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    A Queer Couple Decided To Get Married Right After They Found Out Trump Won The Election

    "This was an act of love and protest and we encourage others to do what they can."

    After realizing Trump was going to take the election, Ohio residents Loran Marsan and Jolena Hansbarger decided to channel their disappointment into action — by getting married on the front steps of the Athens County Courthouse on Wednesday.

    Marsan, a professor at Ohio University, told BuzzFeed News that while she and her partner had discussed marriage in the past, they had never felt strongly about getting "that state stamp of approval." The fear that their lives might change under a Trump administration spurred them into action.

    Trump would not be able to revoke marriage equality on his own. He has the power to appoint conservative justices to the Supreme Court who could do so, though those chances are slim.

    On Tuesday night Marsan was at a work party watching the results come in when she texted her partner, proposing the idea that they should get married the next day if Trump came out on top.

    Provided to BuzzFeed

    "I was losing hope very quickly and then Loran asked me if I wanted to get married tomorrow," Hansbarger, an artist and entrepreneur, told BuzzFeed News. "We had talked about getting married before, but only for a really good reason. I knew that text was real as soon as I saw it."

    The next morning, the pair texted a few close friends and family to inform them of their plan. They set a time and headed into town to obtain a marriage license with their black Labrador in tow — he would act as the ring bearer.

    The crowd consisted of family, friends, and a small group of students. The wife of their roller derby coach acted as officiant.

    "I was excited and overjoyed," Hansbarger said of her emotions during the public ceremony. "Her teary eyes made me cry and made me happy."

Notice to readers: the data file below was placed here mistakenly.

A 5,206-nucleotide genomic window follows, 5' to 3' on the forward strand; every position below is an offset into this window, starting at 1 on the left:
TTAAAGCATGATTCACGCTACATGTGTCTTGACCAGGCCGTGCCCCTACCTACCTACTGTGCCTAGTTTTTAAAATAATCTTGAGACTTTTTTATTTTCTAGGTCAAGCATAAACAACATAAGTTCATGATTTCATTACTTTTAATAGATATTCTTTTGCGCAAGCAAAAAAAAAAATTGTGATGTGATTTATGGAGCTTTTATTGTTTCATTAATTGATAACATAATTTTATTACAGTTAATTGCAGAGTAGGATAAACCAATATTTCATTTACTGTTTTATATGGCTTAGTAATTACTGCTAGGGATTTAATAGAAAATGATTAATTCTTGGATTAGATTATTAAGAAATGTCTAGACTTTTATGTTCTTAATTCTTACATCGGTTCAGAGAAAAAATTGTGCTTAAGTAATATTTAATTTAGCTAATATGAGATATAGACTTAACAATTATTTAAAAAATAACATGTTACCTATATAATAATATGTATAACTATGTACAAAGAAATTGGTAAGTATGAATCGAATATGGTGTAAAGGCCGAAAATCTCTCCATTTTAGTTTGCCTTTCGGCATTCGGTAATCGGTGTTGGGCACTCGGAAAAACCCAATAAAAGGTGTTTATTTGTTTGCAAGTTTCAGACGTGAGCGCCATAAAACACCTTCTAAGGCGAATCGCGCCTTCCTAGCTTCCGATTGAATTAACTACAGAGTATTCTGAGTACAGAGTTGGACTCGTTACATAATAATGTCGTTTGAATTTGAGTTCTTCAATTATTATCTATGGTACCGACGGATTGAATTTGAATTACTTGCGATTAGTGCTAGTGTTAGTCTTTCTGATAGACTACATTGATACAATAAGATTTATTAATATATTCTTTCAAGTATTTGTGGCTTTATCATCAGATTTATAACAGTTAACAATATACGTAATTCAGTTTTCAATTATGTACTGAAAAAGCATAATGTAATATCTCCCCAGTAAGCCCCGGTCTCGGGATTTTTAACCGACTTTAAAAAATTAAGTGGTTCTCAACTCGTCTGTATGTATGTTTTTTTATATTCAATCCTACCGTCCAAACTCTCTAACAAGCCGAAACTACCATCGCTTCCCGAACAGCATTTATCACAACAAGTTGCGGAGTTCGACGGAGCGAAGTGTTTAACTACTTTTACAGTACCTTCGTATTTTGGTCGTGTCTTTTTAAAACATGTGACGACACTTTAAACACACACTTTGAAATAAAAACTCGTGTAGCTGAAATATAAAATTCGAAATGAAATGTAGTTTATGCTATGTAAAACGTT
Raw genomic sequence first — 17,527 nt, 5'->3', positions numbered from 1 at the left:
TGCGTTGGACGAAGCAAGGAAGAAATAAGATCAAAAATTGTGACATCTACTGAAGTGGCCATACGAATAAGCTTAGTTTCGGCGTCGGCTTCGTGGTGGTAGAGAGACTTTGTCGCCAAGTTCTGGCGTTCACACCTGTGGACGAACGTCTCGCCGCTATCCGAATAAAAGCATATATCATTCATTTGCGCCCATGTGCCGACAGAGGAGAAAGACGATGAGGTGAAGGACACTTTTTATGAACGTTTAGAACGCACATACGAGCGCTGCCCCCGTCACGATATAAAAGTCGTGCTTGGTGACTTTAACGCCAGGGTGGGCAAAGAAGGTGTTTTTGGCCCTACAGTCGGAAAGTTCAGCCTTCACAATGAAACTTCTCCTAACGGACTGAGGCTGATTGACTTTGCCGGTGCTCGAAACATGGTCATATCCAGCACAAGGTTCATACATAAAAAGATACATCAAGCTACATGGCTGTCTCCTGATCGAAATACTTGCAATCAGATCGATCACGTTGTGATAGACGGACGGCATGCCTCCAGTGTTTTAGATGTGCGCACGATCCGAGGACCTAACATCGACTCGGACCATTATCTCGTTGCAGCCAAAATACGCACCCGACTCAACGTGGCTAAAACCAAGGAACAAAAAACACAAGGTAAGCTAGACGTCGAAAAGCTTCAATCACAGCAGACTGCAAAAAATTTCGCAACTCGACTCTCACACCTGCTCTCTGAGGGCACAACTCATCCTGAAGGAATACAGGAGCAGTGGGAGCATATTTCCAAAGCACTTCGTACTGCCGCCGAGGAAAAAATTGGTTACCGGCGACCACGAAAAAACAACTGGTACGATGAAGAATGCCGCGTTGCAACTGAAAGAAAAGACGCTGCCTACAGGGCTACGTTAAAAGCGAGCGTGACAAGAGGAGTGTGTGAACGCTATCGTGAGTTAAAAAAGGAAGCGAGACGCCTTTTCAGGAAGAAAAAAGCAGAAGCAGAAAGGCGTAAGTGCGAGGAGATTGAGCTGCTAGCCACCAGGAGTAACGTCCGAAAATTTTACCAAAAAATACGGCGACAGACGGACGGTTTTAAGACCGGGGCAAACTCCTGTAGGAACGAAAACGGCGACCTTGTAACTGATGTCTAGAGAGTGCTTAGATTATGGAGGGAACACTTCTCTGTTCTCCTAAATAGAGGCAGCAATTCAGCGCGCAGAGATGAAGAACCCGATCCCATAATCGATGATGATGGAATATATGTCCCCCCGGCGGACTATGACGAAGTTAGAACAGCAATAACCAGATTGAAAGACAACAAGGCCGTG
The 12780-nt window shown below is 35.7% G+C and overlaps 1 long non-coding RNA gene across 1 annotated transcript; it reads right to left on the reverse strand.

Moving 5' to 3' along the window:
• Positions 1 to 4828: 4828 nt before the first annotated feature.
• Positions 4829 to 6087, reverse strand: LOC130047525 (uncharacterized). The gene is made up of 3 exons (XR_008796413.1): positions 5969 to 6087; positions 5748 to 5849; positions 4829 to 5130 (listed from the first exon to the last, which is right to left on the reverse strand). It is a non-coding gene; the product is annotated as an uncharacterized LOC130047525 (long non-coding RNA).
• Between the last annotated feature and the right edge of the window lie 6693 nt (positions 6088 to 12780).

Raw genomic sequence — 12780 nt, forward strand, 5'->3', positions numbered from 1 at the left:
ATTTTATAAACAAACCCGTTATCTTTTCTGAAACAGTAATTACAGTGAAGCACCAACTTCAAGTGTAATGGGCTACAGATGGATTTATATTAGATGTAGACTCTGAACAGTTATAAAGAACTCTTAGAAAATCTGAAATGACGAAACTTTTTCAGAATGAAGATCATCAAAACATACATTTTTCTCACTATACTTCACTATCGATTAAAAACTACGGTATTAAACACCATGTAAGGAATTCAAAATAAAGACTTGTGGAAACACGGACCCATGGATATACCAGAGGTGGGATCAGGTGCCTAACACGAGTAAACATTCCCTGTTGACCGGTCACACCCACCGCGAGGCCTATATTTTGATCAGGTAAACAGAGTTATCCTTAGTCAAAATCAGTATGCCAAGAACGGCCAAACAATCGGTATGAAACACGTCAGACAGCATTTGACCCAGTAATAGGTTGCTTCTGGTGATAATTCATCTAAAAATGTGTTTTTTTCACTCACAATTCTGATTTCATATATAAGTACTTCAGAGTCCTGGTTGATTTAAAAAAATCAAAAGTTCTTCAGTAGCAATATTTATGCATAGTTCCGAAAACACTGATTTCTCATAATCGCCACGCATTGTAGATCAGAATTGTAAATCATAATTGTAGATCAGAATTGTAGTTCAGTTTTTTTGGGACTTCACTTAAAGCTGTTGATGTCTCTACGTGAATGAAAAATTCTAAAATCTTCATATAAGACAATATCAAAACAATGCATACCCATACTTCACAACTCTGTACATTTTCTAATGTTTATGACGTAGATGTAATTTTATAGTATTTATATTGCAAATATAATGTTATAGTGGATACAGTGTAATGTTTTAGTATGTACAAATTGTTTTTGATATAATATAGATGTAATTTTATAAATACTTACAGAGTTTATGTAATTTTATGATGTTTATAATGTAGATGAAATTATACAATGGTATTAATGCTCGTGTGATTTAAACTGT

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    "It was amazing how much it made everyone else feel slightly less hopeless and a little happy and uplifted," said Marsan.

    Twitter: @malgraceg

    "That definitely made me feel really good too, that our wedding was indeed useful and served a larger purpose for our queer and liberal communities in Athens."

    Mallory Golski, a student in Marsan's media class, attended the ceremony along with other students and created a short video of the special day:

    View this video on YouTube

    "People were crying and hugging and just generally being extremely supportive of one another despite the somber vibes that radiated throughout the group," Golski told BuzzFeed News.

    "It definitely served as a reminder to everyone there that even though the controversy surrounding our president-elect has generated a lot of negativity throughout the country, everyone still has the ability to join together and demonstrate that love really does trump hate."

    "We both want to make sure we continue to protest and contribute to the battle against bigotry," Marsan said. "Not just in terms of marriage equality, but trans rights, immigration reform, and job and housing discrimination."

    "Love WILL trump hate," the couple added. "We can all do this together and lift each other up as long as we support each other."